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Events and corporate travel go hand in hand. When a large conference takes place, masses of business travelers will be racking up their airline miles, boarding planes as they journey from one state to another. Even in the age of Skype and FaceTime, companies understand the power of in-person connection, and year after year, they will set aside a large chunk of their budget to make those connections happen.
The fuel cost associated with business conferences is immense, however. It’s not only the multiple flights, which may carry hundreds to thousands of employees depending on the event — but also the Ubers, the Lyfts, and the rental cars, which ferry attendees, planners, and speakers alike from the hotel to the convention center and back again.
“Event organizers have an opportunity to reduce our climate impact through responsible transportation choices,” said Mariela McIlwraith, director of industry advancement at the Events Industry Council, an organization of certified meeting professionals. “These can include selecting destinations in consideration of air travel requirements, coordinating shared transportation options, encouraging the use of public transportation, and sharing information about safe, accessible walking routes.”
In recent years sustainability has become a hot topic for event organizers, but much of the focus has been on smaller changes. Disposable plastics, like straws and even water bottles, were some of the first things to go in the name of sustainability. Planners have long touted the absence of paper signs and brochures at their meetings, making use of digital technology to put information inside of event apps or project it along the convention walls.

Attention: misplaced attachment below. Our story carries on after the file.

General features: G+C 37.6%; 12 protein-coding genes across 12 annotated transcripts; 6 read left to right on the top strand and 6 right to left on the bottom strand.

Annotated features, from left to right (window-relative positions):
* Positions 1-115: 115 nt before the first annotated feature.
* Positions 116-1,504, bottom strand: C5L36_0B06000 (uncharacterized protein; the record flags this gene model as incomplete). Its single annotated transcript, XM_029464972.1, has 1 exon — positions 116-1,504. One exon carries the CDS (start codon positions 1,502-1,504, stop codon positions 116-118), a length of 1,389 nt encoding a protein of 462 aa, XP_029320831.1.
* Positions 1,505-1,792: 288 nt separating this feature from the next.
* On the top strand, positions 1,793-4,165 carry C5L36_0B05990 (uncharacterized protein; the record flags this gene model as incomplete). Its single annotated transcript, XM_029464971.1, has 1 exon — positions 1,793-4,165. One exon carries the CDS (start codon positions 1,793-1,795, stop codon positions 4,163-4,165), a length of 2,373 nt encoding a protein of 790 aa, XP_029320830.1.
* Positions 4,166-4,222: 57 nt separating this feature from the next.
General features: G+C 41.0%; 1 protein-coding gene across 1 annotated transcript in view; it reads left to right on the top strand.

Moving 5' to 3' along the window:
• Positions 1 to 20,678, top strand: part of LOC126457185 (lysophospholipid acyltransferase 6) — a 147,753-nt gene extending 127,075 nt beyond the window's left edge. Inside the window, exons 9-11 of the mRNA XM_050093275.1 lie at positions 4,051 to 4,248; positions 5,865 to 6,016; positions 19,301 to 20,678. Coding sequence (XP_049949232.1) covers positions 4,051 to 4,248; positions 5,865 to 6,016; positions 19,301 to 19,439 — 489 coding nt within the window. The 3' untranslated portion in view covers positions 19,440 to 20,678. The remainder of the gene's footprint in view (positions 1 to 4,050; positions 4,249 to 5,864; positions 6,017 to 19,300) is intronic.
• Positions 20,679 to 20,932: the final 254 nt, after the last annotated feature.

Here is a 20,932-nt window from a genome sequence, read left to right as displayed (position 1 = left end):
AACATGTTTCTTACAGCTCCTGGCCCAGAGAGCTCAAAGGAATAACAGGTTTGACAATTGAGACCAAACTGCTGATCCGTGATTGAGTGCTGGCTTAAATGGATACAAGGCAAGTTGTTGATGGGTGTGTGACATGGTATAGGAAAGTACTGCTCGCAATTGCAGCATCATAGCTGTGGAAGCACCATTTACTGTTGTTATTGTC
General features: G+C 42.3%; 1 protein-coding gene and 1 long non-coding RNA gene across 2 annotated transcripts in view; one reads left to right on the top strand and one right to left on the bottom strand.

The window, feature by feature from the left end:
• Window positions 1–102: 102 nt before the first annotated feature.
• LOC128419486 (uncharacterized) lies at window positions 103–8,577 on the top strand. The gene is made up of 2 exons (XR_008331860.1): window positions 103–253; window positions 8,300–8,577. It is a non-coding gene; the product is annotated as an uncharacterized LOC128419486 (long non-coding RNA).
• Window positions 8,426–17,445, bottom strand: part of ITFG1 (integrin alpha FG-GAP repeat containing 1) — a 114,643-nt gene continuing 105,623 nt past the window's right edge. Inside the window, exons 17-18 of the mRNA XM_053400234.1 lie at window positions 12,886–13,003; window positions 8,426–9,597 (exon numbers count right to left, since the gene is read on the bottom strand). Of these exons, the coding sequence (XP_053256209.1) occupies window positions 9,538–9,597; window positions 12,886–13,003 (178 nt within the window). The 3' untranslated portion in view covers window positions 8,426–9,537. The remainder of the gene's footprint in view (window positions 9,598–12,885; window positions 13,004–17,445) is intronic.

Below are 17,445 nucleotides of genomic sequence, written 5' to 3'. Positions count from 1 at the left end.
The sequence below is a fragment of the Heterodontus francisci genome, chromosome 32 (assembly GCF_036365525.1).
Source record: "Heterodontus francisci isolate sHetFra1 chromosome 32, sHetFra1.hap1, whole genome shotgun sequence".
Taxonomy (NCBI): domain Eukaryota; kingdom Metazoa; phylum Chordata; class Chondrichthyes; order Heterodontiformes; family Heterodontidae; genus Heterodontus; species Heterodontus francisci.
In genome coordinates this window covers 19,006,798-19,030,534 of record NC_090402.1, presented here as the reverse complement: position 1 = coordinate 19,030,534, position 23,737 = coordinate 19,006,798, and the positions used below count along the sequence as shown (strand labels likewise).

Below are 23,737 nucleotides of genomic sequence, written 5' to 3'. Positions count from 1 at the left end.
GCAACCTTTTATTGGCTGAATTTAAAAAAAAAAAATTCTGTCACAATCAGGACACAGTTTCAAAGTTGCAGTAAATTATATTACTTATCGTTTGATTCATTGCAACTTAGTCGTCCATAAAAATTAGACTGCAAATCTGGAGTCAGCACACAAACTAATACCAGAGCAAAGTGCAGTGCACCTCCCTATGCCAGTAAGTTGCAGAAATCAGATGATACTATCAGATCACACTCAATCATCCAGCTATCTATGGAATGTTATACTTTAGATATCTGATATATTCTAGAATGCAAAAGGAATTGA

But what about the literal tons of carbon dioxide a single plane trip releases into the atmosphere? A round-trip flight between New York and San Francisco emits roughly 1.4 tons of carbon dioxide, the same amount as the average car emits in nearly three months of daily use. Add to this the fact that many business travelers go on multiple trips a year, and that some conferences attract thousands of travelers, and it becomes clear: Events have a transportation problem.
This has led some companies and event planners to change the way they organize conferences, according to Angie Ahrens, a sustainability committee member at the Events Industry Council.
“You’re noticing that some events are becoming more regional versus national,” Ahrens said. “For example, if you know all your attendees are traveling from the Southeast, then you’re going to pick a Southeast destination to be more carbon footprint-friendly.”
This strategy has two benefits, according to Ahren. Not only will fewer people be flying, but event attendance will likely be higher overall, since it’s simply closer to where attendees live.
“And obviously, if [the attendees] are coming with more people from their staff, they’re probably car-sharing and all the other things that go into not flying. I’d say that’s definitely an easy way to be more sustainable in terms of carbon footprint.”